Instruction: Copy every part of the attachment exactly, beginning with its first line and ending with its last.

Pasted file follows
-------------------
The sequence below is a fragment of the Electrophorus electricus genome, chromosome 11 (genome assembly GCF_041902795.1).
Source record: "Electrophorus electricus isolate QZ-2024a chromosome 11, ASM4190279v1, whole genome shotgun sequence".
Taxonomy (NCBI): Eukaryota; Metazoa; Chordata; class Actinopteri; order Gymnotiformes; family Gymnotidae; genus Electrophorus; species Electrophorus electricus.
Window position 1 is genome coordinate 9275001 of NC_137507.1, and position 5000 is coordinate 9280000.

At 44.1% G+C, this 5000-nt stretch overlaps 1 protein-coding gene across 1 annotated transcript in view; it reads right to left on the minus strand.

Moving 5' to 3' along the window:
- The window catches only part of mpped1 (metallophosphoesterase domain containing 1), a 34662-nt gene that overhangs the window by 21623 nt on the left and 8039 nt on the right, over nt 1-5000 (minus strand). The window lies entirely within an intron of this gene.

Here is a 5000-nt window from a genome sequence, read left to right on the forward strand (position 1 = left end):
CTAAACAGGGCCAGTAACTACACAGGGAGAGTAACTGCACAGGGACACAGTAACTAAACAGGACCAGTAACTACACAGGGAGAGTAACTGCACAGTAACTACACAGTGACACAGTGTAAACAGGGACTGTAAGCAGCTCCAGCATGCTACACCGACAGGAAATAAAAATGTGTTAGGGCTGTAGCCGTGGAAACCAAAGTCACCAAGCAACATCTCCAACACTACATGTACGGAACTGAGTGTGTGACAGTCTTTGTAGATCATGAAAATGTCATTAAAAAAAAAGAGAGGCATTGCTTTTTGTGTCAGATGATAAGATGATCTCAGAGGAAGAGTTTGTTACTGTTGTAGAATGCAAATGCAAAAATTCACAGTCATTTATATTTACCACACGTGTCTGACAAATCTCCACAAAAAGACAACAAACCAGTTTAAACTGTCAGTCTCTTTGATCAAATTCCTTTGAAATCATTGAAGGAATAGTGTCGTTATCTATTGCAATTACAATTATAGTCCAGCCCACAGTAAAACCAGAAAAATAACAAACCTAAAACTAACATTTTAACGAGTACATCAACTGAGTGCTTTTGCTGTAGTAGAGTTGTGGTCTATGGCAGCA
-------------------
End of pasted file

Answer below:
The sequence below is a fragment of the Electrophorus electricus genome, chromosome 11 (genome assembly GCF_041902795.1).
Source record: "Electrophorus electricus isolate QZ-2024a chromosome 11, ASM4190279v1, whole genome shotgun sequence".
Taxonomy (NCBI): Eukaryota; Metazoa; Chordata; class Actinopteri; order Gymnotiformes; family Gymnotidae; genus Electrophorus; species Electrophorus electricus.
Window position 1 is genome coordinate 9275001 of NC_137507.1, and position 5000 is coordinate 9280000.

At 44.1% G+C, this 5000-nt stretch overlaps 1 protein-coding gene across 1 annotated transcript in view; it reads right to left on the minus strand.

Moving 5' to 3' along the window:
- The window catches only part of mpped1 (metallophosphoesterase domain containing 1), a 34662-nt gene that overhangs the window by 21623 nt on the left and 8039 nt on the right, over nt 1-5000 (minus strand). The window lies entirely within an intron of this gene.

Here is a 5000-nt window from a genome sequence, read left to right on the forward strand (position 1 = left end):
CTAAACAGGGCCAGTAACTACACAGGGAGAGTAACTGCACAGGGACACAGTAACTAAACAGGACCAGTAACTACACAGGGAGAGTAACTGCACAGTAACTACACAGTGACACAGTGTAAACAGGGACTGTAAGCAGCTCCAGCATGCTACACCGACAGGAAATAAAAATGTGTTAGGGCTGTAGCCGTGGAAACCAAAGTCACCAAGCAACATCTCCAACACTACATGTACGGAACTGAGTGTGTGACAGTCTTTGTAGATCATGAAAATGTCATTAAAAAAAAAGAGAGGCATTGCTTTTTGTGTCAGATGATAAGATGATCTCAGAGGAAGAGTTTGTTACTGTTGTAGAATGCAAATGCAAAAATTCACAGTCATTTATATTTACCACACGTGTCTGACAAATCTCCACAAAAAGACAACAAACCAGTTTAAACTGTCAGTCTCTTTGATCAAATTCCTTTGAAATCATTGAAGGAATAGTGTCGTTATCTATTGCAATTACAATTATAGTCCAGCCCACAGTAAAACCAGAAAAATAACAAACCTAAAACTAACATTTTAACGAGTACATCAACTGAGTGCTTTTGCTGTAGTAGAGTTGTGGTCTATGGCAGCA